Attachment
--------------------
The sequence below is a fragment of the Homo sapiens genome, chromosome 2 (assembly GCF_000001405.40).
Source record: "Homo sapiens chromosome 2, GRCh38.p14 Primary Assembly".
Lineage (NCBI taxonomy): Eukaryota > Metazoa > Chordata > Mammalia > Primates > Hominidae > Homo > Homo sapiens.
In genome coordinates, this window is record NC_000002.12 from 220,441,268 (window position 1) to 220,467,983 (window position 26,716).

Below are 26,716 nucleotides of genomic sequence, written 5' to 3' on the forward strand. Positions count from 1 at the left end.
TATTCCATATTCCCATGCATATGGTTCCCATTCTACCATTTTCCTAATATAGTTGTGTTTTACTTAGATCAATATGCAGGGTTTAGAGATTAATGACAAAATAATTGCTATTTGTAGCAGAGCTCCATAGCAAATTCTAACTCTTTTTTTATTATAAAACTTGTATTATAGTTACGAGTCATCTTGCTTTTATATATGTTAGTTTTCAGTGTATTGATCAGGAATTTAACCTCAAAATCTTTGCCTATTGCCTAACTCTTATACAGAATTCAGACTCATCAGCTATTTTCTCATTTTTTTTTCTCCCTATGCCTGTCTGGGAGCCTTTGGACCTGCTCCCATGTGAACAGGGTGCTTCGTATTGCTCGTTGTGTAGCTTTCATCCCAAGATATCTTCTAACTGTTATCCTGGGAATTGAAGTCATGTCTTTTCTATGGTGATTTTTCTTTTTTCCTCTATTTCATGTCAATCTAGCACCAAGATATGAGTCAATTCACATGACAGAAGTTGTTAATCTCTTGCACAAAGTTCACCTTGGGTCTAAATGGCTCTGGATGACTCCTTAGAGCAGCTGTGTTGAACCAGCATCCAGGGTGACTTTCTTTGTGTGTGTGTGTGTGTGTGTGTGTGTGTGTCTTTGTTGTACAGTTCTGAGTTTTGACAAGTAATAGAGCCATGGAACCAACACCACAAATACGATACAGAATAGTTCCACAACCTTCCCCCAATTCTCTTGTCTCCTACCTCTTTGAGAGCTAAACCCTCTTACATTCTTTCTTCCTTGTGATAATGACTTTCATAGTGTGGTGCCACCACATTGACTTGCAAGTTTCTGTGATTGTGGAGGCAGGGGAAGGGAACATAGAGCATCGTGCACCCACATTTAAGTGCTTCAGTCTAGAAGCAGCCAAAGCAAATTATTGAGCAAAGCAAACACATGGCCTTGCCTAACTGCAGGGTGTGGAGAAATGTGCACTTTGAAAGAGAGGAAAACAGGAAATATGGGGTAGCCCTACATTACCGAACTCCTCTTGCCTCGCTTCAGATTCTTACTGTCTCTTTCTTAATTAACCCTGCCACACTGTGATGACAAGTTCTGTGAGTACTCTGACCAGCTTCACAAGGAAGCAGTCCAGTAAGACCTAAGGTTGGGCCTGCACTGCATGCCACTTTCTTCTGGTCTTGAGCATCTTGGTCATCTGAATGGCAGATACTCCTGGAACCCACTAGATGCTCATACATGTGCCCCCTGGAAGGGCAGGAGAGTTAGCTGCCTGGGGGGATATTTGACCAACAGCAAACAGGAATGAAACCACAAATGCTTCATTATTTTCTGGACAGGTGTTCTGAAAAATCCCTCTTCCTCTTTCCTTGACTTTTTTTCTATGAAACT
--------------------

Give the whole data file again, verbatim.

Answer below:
The sequence below is a fragment of the Homo sapiens genome, chromosome 2 (assembly GCF_000001405.40).
Source record: "Homo sapiens chromosome 2, GRCh38.p14 Primary Assembly".
Lineage (NCBI taxonomy): Eukaryota > Metazoa > Chordata > Mammalia > Primates > Hominidae > Homo > Homo sapiens.
In genome coordinates, this window is record NC_000002.12 from 220,441,268 (window position 1) to 220,467,983 (window position 26,716).

Below are 26,716 nucleotides of genomic sequence, written 5' to 3' on the forward strand. Positions count from 1 at the left end.
TATTCCATATTCCCATGCATATGGTTCCCATTCTACCATTTTCCTAATATAGTTGTGTTTTACTTAGATCAATATGCAGGGTTTAGAGATTAATGACAAAATAATTGCTATTTGTAGCAGAGCTCCATAGCAAATTCTAACTCTTTTTTTATTATAAAACTTGTATTATAGTTACGAGTCATCTTGCTTTTATATATGTTAGTTTTCAGTGTATTGATCAGGAATTTAACCTCAAAATCTTTGCCTATTGCCTAACTCTTATACAGAATTCAGACTCATCAGCTATTTTCTCATTTTTTTTTCTCCCTATGCCTGTCTGGGAGCCTTTGGACCTGCTCCCATGTGAACAGGGTGCTTCGTATTGCTCGTTGTGTAGCTTTCATCCCAAGATATCTTCTAACTGTTATCCTGGGAATTGAAGTCATGTCTTTTCTATGGTGATTTTTCTTTTTTCCTCTATTTCATGTCAATCTAGCACCAAGATATGAGTCAATTCACATGACAGAAGTTGTTAATCTCTTGCACAAAGTTCACCTTGGGTCTAAATGGCTCTGGATGACTCCTTAGAGCAGCTGTGTTGAACCAGCATCCAGGGTGACTTTCTTTGTGTGTGTGTGTGTGTGTGTGTGTGTGTGTCTTTGTTGTACAGTTCTGAGTTTTGACAAGTAATAGAGCCATGGAACCAACACCACAAATACGATACAGAATAGTTCCACAACCTTCCCCCAATTCTCTTGTCTCCTACCTCTTTGAGAGCTAAACCCTCTTACATTCTTTCTTCCTTGTGATAATGACTTTCATAGTGTGGTGCCACCACATTGACTTGCAAGTTTCTGTGATTGTGGAGGCAGGGGAAGGGAACATAGAGCATCGTGCACCCACATTTAAGTGCTTCAGTCTAGAAGCAGCCAAAGCAAATTATTGAGCAAAGCAAACACATGGCCTTGCCTAACTGCAGGGTGTGGAGAAATGTGCACTTTGAAAGAGAGGAAAACAGGAAATATGGGGTAGCCCTACATTACCGAACTCCTCTTGCCTCGCTTCAGATTCTTACTGTCTCTTTCTTAATTAACCCTGCCACACTGTGATGACAAGTTCTGTGAGTACTCTGACCAGCTTCACAAGGAAGCAGTCCAGTAAGACCTAAGGTTGGGCCTGCACTGCATGCCACTTTCTTCTGGTCTTGAGCATCTTGGTCATCTGAATGGCAGATACTCCTGGAACCCACTAGATGCTCATACATGTGCCCCCTGGAAGGGCAGGAGAGTTAGCTGCCTGGGGGGATATTTGACCAACAGCAAACAGGAATGAAACCACAAATGCTTCATTATTTTCTGGACAGGTGTTCTGAAAAATCCCTCTTCCTCTTTCCTTGACTTTTTTTCTATGAAACT